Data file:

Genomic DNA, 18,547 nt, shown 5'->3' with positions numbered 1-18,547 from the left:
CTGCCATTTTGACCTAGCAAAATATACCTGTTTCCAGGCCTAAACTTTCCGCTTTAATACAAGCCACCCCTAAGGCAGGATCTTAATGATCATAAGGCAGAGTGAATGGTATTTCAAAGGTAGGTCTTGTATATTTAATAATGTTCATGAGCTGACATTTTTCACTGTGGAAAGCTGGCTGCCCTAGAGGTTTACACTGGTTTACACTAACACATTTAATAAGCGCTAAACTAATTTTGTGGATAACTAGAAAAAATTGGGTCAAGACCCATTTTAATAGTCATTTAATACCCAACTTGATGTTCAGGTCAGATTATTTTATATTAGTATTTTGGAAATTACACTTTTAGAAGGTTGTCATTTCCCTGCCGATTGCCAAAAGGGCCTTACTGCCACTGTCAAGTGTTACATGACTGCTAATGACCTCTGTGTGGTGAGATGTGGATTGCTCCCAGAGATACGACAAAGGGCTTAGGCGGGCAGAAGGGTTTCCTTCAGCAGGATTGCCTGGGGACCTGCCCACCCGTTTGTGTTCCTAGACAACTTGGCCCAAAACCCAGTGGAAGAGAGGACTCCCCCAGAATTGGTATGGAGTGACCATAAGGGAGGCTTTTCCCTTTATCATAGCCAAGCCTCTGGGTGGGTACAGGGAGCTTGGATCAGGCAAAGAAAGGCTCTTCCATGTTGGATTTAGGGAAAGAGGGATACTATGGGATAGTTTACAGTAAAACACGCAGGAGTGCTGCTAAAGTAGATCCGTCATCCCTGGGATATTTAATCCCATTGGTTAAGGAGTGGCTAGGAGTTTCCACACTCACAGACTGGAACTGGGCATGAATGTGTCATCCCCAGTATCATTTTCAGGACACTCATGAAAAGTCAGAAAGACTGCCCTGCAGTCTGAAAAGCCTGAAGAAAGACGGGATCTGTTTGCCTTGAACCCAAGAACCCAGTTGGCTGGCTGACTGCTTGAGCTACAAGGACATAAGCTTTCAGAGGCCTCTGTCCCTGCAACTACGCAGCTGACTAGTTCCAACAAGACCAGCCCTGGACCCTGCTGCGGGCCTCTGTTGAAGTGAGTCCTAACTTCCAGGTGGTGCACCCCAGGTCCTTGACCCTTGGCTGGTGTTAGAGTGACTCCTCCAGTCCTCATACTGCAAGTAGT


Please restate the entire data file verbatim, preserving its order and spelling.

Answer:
Genomic DNA, 18,547 nt, shown 5'->3' with positions numbered 1-18,547 from the left:
CTGCCATTTTGACCTAGCAAAATATACCTGTTTCCAGGCCTAAACTTTCCGCTTTAATACAAGCCACCCCTAAGGCAGGATCTTAATGATCATAAGGCAGAGTGAATGGTATTTCAAAGGTAGGTCTTGTATATTTAATAATGTTCATGAGCTGACATTTTTCACTGTGGAAAGCTGGCTGCCCTAGAGGTTTACACTGGTTTACACTAACACATTTAATAAGCGCTAAACTAATTTTGTGGATAACTAGAAAAAATTGGGTCAAGACCCATTTTAATAGTCATTTAATACCCAACTTGATGTTCAGGTCAGATTATTTTATATTAGTATTTTGGAAATTACACTTTTAGAAGGTTGTCATTTCCCTGCCGATTGCCAAAAGGGCCTTACTGCCACTGTCAAGTGTTACATGACTGCTAATGACCTCTGTGTGGTGAGATGTGGATTGCTCCCAGAGATACGACAAAGGGCTTAGGCGGGCAGAAGGGTTTCCTTCAGCAGGATTGCCTGGGGACCTGCCCACCCGTTTGTGTTCCTAGACAACTTGGCCCAAAACCCAGTGGAAGAGAGGACTCCCCCAGAATTGGTATGGAGTGACCATAAGGGAGGCTTTTCCCTTTATCATAGCCAAGCCTCTGGGTGGGTACAGGGAGCTTGGATCAGGCAAAGAAAGGCTCTTCCATGTTGGATTTAGGGAAAGAGGGATACTATGGGATAGTTTACAGTAAAACACGCAGGAGTGCTGCTAAAGTAGATCCGTCATCCCTGGGATATTTAATCCCATTGGTTAAGGAGTGGCTAGGAGTTTCCACACTCACAGACTGGAACTGGGCATGAATGTGTCATCCCCAGTATCATTTTCAGGACACTCATGAAAAGTCAGAAAGACTGCCCTGCAGTCTGAAAAGCCTGAAGAAAGACGGGATCTGTTTGCCTTGAACCCAAGAACCCAGTTGGCTGGCTGACTGCTTGAGCTACAAGGACATAAGCTTTCAGAGGCCTCTGTCCCTGCAACTACGCAGCTGACTAGTTCCAACAAGACCAGCCCTGGACCCTGCTGCGGGCCTCTGTTGAAGTGAGTCCTAACTTCCAGGTGGTGCACCCCAGGTCCTTGACCCTTGGCTGGTGTTAGAGTGACTCCTCCAGTCCTCATACTGCAAGTAGT